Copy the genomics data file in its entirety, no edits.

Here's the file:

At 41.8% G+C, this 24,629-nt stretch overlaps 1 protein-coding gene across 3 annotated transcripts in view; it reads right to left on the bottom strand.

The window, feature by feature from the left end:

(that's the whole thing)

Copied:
At 41.8% G+C, this 24,629-nt stretch overlaps 1 protein-coding gene across 3 annotated transcripts in view; it reads right to left on the bottom strand.

The window, feature by feature from the left end: